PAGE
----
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Photo courtesy of Google Images

Google’s tribute to Ada Lovelace, first computer programmer.

Technology is supposed to make our lives easier, and it does, mostly. I’m sure I’m not alone in my struggle to learn the nearly constant changes in technology I’m supposed to apply in both my work as a teacher and also my work as a writer. I must admit part of the problem is I’m reluctant, not because it intimidates me though sometimes it does, but also because I’m tired of change. Society lacks a human connection and a connection to the natural world these days, and technology is making that lack more pronounced. I resist the indoor/sedentary lifestyle that has been imposed on me to become and remain connected to the world through technology. The paradox of this dilemma is that through technology I am more connected to people and places far away from me  than I ever could have imagined 20 years ago, but that connection comes at a cost of being disconnected to physical reality. Technology is more than ever a matter of the mind in much the same way writing is.

More of my life than ever is spent at a desk or sitting with a laptop warming my thighs as I grade papers, write blog posts (though I’ve done precious little of that lately) or work on my novel. Seldom do I drop everything and walk outdoors to enjoy the brilliant colors of autumn or call a friend or better yet, meet a friend for a walk amongst the brilliant colors of autumn or for coffee outdoors. This school year I’ve tried to balance the demands of a demanding job, to satisfy my creative calling, and to learn the technology skills I need to use to do both well, but I also don’t want to neglect the part of me that requires the sun on my face and the feel of stretching my legs on a long walk. More on that in another post.

Who I would like to pay tribute to here is a woman for whom creativity and poetry was mathematical–seems a contradiction of terms to me because I’m language oriented, but I understand the elegance of math, just not the mechanics of it. I wish I did. I know I would have a far greater appreciation of the world and the workings of minds like Alan Turing’s, the man credited with breaking the Enigma code, or Ada Lovelace’s, the first computer programmer.

Ada King, Countess of Lovelace

Ada Lovelace was the only legitimate child of the Romantic poet, George, Lord Byron, and his wife, Anne Isabella Noel. Theirs was a stormy relationship and one that inspired Ada’s mother to foster in her a love of logic and math  to prevent her from developing what Anne Isabella Noel regarded as the insanity (read poetry here) Ada’s father suffered. Despite her mother’s influence, Ada was fascinated with her father even though he left her mother and her when she was only a month old and died in Greece when she was only eight years old. Perhaps the influence of his reputation as a passionate, free thinking poet rubbed off on her after all or was handed down in her DNA. Whatever the reason, Ada became a mathematician who approached her subject using, to quote her, “poetical science.” She described herself as an Analyst and a Metaphysician.” I believe she had the same free-thinking tendencies, the creative vision, if you will, her father had and was able to make connections no one else had done because of those tendencies.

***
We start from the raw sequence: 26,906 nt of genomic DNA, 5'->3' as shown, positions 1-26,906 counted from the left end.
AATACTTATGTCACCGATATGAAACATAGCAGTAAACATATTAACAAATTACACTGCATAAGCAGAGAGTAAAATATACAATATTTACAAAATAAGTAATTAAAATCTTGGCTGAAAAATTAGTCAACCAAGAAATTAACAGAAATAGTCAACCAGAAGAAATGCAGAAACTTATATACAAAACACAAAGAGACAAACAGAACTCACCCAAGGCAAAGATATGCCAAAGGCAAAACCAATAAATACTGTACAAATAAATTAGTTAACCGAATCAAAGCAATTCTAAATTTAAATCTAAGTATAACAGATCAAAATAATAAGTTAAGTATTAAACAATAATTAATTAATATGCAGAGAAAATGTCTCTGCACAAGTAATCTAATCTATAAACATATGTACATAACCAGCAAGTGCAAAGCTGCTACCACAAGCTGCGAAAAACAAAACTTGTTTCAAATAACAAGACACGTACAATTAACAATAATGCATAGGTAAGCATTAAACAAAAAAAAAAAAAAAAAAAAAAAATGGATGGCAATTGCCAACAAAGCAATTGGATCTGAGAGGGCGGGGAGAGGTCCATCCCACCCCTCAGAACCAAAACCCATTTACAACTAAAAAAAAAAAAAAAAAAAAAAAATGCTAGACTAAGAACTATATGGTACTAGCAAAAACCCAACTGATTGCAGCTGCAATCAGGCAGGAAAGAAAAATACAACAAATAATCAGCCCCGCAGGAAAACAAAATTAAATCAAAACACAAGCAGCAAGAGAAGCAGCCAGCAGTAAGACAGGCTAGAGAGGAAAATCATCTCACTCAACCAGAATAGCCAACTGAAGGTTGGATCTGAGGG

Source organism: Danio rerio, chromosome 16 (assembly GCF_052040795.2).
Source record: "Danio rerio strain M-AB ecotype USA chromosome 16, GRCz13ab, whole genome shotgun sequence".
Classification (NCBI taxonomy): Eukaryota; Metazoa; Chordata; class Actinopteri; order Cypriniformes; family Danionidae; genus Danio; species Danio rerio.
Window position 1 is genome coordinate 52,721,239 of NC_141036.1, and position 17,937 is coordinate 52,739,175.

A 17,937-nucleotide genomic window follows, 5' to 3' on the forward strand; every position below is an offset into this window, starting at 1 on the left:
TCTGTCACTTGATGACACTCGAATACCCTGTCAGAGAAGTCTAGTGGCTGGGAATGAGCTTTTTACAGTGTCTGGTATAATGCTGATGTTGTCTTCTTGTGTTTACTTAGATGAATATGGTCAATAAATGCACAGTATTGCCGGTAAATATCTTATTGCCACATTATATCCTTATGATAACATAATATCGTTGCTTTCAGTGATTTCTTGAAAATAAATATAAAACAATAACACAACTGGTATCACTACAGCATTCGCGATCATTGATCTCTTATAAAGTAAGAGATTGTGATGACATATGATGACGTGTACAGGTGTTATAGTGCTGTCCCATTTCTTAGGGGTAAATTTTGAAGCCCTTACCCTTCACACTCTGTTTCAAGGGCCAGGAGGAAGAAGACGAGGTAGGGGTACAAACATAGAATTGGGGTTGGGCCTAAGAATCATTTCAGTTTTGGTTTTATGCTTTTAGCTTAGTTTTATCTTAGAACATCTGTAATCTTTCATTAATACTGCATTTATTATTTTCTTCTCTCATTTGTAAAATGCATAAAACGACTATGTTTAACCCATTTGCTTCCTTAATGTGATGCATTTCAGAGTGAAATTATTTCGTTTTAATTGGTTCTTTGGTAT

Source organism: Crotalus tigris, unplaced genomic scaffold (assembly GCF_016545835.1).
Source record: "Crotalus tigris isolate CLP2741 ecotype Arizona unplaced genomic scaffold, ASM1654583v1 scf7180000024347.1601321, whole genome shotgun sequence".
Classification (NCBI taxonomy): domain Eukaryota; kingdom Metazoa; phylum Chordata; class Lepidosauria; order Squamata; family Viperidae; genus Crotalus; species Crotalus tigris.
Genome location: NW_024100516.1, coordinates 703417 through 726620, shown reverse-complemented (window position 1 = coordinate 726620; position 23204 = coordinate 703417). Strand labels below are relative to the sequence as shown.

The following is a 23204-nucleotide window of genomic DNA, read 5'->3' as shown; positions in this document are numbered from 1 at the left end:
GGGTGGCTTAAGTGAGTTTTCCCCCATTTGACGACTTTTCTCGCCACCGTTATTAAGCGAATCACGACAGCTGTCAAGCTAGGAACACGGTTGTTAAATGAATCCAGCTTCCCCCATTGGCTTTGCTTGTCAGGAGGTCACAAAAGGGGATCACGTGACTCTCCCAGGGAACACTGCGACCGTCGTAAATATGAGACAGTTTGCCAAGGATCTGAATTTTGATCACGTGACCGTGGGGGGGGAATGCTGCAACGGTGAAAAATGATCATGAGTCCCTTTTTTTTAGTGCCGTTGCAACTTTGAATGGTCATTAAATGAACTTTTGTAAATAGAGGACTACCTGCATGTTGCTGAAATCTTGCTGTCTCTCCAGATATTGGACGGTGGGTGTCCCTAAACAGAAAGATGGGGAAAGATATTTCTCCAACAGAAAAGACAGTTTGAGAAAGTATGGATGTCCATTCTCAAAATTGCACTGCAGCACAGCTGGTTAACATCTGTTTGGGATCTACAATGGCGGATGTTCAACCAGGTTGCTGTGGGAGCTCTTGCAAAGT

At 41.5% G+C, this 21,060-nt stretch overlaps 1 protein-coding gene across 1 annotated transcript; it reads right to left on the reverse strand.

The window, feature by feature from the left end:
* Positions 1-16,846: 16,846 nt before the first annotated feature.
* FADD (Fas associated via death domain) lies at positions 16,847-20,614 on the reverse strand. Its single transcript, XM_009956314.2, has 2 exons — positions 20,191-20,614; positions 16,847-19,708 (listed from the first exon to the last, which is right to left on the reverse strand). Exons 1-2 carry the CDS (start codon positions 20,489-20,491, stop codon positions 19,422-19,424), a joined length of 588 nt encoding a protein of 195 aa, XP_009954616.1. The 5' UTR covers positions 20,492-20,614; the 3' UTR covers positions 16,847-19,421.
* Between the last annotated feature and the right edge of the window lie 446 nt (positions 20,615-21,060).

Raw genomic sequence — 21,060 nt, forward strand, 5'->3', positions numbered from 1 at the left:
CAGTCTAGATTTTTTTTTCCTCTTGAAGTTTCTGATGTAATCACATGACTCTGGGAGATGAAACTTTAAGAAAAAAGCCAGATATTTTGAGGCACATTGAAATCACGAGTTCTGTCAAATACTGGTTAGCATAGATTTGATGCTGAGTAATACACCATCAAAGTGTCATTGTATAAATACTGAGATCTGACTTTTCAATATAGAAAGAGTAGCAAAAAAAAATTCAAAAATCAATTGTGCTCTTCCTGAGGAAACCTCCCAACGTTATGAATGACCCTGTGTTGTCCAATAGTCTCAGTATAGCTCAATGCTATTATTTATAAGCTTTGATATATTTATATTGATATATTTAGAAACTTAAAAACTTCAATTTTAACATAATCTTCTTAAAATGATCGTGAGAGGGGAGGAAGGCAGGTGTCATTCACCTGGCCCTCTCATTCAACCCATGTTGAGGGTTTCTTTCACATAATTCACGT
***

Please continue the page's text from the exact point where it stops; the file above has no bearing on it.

Her mathematical talents led her to begin a working relationship and friendship with the brilliant British mathematician Charles Babbage, working in particular with him on his Analytical Engine. Babbage called her his “enchantress of numbers.” After she translated an article about the engine written by an Italian military engineer, Luigi Menebrea, Lovelace added her own extensive notes that she called simply Notes.

The significance of Notes is that many consider it to contain the first computer program, (and here’s where the description of it escapes me) an algorithm that was to be carried out by a machine. Ada Lovelace’s remarkable accomplishment took place in the 1840s. Over 150 years later I struggle to understand basic computer coding to deal with my blogging program or my interactions on the web for my technological teaching needs, but I appreciate the intelligence that went into making those technologies possible. Her research and Notes along with Babbage’s work on the actual hardware paved the way for the work of Alan Turing and others of the Bletchly Park mathematicians who broke the code of the Enigma machine. Their successful breaking of the code is credited with saving Britain and, very possibly, the world from Nazi Germany and Japan. If you extend that credit, we would have to also thank Lovelace’s mother and Lord Byron’s the scoundrel ways for inspiring Lovelace’s mother to raise her to become a clear-eyed, logical but creative thinker!

Tomorrow is Ada Lovelace Day, a day celebrated world-wide to honor the contributions of women in science, technology, engineering, and math. My hat goes off to the women like Ada Lovelace who have made our world what it is and have made technology to ease our handling of information. I just wish I were better able to understand the complexities of how it all works. I also wish there were a way to handle the new tasks created by technology. Wait, no I don’t. I love my world of language and the images and emotions it conjures. I’ll leave it to those women (and men) who make it possible for me to reach out to the world with my words. Tomorrow, October 13, I’ll raise a glass to the women who have made this blog possible through technology! Here’s to you Ada Lovelace and your poetical science!